Claescaster

Tag: USA

How to… reset a neck

Harmony H-162, Made in USA 1960'sHarmony H-162, Made in Chicago, USA in the late 1960’s

This is a project that could have been done in two days but has taken two years. I guess it’s partly my fault, I wasn’t really sure how to reset a neck so I kept putting it off. I also have a 1.5 years old daughter and she is like a black hole when it comes to making time disappear. Anyway, now it’s done and everything worked out pretty great. I steamed off the necks back in April and then I had a lot of gigs and moved house in the middle and then last week I finally managed to get the guitar back together.

Harmony H-162, Made in USA 1960's
I drilled a small hole under the 14th fret and tried to steam it off that way but it worked really badly so in the end I got frustrated and just removed the fretboard and got the neck off that way instead. I glued the fretboard back straight away so I wouldn’t mix the parts between the two late 1960’s Harmony H-162 that I had lying around at home. Once the neck angle was corrected I glued the neck back with Tite­bond 506/​4 classic wood glue.

Harmony H-162, Made in USA 1960's
The late 1960’s Harmony H-162 in parts, it was actually quite easy to reset a neck. It’s pretty worn but the solid woods are really nice, mahogany back and sides with a two piece spruce top.

Harmony H-162, Made in USA 1960's
I cleaned up the dovetail and heel with a chisel and then adjusted the neck angle with a file, it felt less risky than doing it with a chisel. I didn’t have to remove much for getting the action down and making it playable again.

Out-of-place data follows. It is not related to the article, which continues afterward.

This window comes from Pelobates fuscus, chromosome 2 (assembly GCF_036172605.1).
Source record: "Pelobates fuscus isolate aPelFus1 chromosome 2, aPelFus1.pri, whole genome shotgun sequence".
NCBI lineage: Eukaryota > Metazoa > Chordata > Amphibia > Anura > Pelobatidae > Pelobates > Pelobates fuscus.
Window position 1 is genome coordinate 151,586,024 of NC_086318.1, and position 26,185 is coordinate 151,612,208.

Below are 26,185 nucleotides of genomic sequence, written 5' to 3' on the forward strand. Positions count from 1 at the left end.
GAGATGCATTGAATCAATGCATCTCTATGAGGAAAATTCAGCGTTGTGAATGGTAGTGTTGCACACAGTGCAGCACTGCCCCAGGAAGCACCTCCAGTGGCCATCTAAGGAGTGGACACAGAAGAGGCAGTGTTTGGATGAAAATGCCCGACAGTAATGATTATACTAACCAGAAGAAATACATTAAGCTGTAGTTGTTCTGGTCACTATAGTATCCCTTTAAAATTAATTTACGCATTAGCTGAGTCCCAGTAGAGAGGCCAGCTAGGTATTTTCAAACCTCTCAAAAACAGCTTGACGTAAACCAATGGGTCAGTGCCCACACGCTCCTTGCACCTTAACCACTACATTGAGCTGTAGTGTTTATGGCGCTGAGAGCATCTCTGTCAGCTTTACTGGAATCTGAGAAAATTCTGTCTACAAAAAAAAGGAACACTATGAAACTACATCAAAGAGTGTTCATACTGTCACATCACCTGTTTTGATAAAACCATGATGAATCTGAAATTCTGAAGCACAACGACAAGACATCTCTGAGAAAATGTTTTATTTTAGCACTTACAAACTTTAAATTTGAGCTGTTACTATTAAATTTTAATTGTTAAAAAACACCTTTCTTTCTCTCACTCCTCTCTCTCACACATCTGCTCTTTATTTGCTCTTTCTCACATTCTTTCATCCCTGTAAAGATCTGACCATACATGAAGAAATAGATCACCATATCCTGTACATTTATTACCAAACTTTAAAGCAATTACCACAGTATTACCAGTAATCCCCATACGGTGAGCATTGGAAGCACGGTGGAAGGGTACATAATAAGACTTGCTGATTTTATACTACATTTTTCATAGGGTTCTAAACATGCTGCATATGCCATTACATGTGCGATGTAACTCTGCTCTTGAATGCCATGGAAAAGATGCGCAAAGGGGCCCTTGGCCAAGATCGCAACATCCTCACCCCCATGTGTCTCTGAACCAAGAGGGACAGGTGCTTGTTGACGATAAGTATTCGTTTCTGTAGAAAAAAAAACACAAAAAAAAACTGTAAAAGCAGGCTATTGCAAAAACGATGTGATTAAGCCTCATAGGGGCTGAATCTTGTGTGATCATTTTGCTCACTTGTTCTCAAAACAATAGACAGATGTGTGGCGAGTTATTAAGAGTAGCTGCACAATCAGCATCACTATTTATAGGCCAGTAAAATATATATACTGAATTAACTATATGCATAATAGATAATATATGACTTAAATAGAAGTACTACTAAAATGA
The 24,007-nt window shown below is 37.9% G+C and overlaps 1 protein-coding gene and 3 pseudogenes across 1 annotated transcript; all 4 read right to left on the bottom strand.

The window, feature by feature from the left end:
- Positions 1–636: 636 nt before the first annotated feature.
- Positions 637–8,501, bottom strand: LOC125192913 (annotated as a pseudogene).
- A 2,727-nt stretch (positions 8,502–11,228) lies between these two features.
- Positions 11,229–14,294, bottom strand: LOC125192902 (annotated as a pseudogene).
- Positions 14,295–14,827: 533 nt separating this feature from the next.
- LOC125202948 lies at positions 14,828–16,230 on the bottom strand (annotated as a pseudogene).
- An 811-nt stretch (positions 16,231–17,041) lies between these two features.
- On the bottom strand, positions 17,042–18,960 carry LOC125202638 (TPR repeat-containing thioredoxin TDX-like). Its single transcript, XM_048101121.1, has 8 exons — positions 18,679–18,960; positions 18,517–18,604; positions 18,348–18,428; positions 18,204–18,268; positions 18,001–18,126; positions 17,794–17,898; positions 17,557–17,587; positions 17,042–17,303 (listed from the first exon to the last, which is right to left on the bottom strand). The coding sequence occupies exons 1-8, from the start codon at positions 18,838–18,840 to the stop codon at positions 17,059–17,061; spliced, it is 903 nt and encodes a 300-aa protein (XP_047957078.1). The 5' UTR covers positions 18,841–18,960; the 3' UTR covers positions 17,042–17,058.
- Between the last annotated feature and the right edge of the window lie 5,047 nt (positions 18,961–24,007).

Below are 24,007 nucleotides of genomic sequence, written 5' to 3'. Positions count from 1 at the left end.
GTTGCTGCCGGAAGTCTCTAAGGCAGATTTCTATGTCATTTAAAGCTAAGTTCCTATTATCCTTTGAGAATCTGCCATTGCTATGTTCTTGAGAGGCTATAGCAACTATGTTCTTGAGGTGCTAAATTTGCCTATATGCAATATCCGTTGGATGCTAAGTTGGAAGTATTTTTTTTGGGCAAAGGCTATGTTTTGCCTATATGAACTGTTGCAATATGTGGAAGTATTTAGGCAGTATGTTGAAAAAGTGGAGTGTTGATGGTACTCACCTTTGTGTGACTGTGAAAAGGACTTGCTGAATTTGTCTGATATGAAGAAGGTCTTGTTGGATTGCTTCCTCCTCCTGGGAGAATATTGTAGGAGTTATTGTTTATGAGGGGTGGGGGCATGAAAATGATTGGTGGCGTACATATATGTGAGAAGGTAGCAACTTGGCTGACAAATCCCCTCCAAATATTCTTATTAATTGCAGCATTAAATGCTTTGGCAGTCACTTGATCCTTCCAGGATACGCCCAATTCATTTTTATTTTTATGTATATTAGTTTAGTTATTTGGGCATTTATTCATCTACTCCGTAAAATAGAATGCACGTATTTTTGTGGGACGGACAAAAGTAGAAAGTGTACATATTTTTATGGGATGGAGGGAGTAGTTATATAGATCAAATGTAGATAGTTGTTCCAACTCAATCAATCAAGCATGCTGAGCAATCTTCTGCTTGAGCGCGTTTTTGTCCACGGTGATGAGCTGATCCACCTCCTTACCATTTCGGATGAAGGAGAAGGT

How to… install a treble bleed

Claescaster New, Mighty Mite bodyThe Claescaster, put together in May 2013 out of a Mighty Mite Swamp ash body, Tonerider Vintage Plus pickups, Wilkinson hardware and a cheap but fairly fat China neck.

Last night I decided to change the pots and install a treble bleed on my new Claescaster, I never liked the feel of the CTS pots I had on. I’m still not sure if I like the new changes or not, in my head it sounded better before but I stupidly forgot to record it so I can’t compare the before and after. I think it had a clearer sound with more highs, now I feel that the neck pickup is more muffled. I’m not sure if this is down to cheaper pots, the treble bleed or the wiring. I changed the wiring too from a more standard wiring to Seymour Duncan’s suggestion for a ’66 wiring which matched what I had seen for the treble bleed. Maybe it has more to do with the changes in wiring than the actual treble bleed because before I had an old 50′s vintage wiring to help with the lack of treble at lower volumes and I was pretty happy with that. I’m so confused with all the different wiring options, I have no idea who’s doing what to whom, and where? I might just have to redo it again and copy the original wiring on my Greco TL-500 or my Fender TL52-75, they both sounds great.